A new movie festival pays homage to the master of film posters and title sequences.
If cinema and graphic design made up a venn diagram, there'd only be one name to overlap both circles.
Saul Bass is the connection of course, the American graphic designer behind Hitchcock's most famous title sequences, along with classic movie posters for the Master of Suspense, auteur Stanley Kubrick and many more. Arguably he also storyboarded the iconic shower scene from Psycho, but that's a discussion for another day.
Saul's influence on design and film can still be seen to this day, as agrees Argentinian designer Leo G Franchi. "He’s without doubt one of the most important graphic designers in history," Leo tells us. "His process of pushing design to the limits of abstraction should be studied in all design schools. He also was a pioneer and innovator in what we now call motion graphics."
The influence and style of Bass revealed itself when Leo was tapped by Cine a la Vista to brand its inaugural 2019 festival. While Digital Arts was too London-stuck to go, the delightful branding work by Leo above caught our eyes on Behance, so we reached out to find out more.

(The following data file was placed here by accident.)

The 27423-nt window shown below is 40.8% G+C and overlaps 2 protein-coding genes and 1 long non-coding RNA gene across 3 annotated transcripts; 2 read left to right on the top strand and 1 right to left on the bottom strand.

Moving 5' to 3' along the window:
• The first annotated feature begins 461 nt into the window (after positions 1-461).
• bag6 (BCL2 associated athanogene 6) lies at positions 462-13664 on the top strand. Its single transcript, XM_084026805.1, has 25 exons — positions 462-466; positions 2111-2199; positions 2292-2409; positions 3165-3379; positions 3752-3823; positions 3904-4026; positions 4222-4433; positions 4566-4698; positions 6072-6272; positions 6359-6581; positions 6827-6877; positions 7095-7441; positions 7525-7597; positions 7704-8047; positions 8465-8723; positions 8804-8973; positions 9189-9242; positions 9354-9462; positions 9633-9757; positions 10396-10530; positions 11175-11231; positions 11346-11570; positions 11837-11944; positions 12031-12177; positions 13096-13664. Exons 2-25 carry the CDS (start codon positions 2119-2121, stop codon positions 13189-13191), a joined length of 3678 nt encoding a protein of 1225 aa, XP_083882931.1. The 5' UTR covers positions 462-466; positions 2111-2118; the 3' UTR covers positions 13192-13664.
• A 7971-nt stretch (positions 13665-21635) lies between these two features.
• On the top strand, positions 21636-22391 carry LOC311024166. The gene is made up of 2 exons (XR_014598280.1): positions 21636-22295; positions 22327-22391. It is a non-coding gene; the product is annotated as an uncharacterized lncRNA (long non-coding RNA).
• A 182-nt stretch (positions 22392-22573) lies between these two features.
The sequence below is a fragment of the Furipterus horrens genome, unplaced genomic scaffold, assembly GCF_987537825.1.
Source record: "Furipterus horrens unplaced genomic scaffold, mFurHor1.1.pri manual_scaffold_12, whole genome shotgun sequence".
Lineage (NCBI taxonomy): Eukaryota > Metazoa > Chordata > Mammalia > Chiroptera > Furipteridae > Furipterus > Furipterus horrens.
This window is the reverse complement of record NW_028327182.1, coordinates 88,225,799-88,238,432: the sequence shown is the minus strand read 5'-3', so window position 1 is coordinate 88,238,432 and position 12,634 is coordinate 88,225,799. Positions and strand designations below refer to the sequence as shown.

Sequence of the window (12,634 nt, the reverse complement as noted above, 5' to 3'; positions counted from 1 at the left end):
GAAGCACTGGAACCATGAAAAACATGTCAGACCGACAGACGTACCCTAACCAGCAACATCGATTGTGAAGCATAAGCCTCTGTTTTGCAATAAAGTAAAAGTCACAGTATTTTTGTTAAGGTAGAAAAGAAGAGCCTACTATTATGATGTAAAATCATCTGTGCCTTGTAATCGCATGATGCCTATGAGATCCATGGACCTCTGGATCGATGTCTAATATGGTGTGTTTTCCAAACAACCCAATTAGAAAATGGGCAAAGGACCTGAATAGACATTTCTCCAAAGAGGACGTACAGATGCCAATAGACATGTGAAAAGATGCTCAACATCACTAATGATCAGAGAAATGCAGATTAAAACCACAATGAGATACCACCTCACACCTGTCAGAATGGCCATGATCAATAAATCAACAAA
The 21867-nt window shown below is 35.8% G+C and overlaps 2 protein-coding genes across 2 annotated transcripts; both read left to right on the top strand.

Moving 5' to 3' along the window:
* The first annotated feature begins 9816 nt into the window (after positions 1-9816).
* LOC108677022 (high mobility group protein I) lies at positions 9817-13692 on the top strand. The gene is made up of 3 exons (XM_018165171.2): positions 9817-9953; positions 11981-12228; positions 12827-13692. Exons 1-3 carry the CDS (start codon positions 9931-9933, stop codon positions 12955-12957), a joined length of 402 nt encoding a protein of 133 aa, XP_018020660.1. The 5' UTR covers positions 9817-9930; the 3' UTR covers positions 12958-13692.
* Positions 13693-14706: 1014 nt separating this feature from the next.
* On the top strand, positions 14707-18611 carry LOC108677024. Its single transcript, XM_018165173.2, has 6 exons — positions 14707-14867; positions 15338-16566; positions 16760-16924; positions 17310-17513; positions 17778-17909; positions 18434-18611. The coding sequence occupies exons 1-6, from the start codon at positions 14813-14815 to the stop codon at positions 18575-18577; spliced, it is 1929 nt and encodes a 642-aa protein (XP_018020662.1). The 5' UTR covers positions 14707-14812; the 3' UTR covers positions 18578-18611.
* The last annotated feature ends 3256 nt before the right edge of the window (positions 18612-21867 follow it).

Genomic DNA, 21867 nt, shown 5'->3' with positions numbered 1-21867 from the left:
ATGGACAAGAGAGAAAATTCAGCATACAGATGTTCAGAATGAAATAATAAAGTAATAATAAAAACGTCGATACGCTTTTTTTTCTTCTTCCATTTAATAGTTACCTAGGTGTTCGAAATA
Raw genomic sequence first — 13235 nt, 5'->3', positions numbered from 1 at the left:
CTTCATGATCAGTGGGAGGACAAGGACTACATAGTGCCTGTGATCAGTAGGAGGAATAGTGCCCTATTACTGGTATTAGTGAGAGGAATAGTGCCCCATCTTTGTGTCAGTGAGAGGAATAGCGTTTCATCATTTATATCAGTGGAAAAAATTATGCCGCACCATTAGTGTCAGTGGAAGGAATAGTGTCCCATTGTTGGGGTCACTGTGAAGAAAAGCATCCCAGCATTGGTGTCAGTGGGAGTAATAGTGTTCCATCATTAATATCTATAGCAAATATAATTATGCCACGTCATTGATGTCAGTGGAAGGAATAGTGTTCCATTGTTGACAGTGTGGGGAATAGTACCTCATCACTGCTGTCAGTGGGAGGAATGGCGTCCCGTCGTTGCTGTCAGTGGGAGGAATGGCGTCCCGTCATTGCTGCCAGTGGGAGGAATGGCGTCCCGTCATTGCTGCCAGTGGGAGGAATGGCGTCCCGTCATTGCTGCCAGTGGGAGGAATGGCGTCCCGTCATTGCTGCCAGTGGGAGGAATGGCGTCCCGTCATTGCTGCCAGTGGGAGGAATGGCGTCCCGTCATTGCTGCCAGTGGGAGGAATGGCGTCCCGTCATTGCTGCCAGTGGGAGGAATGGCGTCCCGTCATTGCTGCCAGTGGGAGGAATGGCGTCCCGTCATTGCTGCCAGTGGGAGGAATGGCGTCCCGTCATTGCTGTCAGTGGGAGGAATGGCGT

"Cine a la Vista is the first and only international film festival in Argentina where a jury of teenagers choose the winning films," Leo explains. "They gather together from different regions of Argentina, Chile and Brazil to debate and choose the best cinematic works."
"The brief given to me was relatively open in terms of aesthetics but with many communication problems to be solved, especially in finding a way to talk to the youngsters but also to the general audience.
"I was in charge of the direction, main design pieces and the animation of the whole branding and, after some explorations, I found that a modern Saul Bass style would be the perfect solution to attract the youngsters with its simple, direct communication aesthetic - and also the adult public through the means of nostalgia."
"Although Bass experimented with different kinds of media, for Cine a la Vista I was very influenced by his animated paper-cut works. I always try to experiment with a mixed media style, combining analogue and digital techniques. I love the subtle irregularities of the paper when you cut it out with scissors, and those 'imperfections' are perfect for me and they helped to get that 'tangible' feeling I wanted to find.
"I produced countless elements searching for the perfect paper shapes for this project (as below), keeping in mind that Bass made up to 300 sketches for a single logo."
"I used paper with different thicknesses, scissors and a scanner in the analogue part of the process. Then I used Photoshop and After Effects.
"I created a toolkit that included all the design elements, templates and a guide on how to use them.
"Having had all of this pre-established not only speeded up my work process because of the amount of pieces required by a film festival - but it also was easy for other members of the team to create a design piece on their own, while I continued with the other pieces and animations."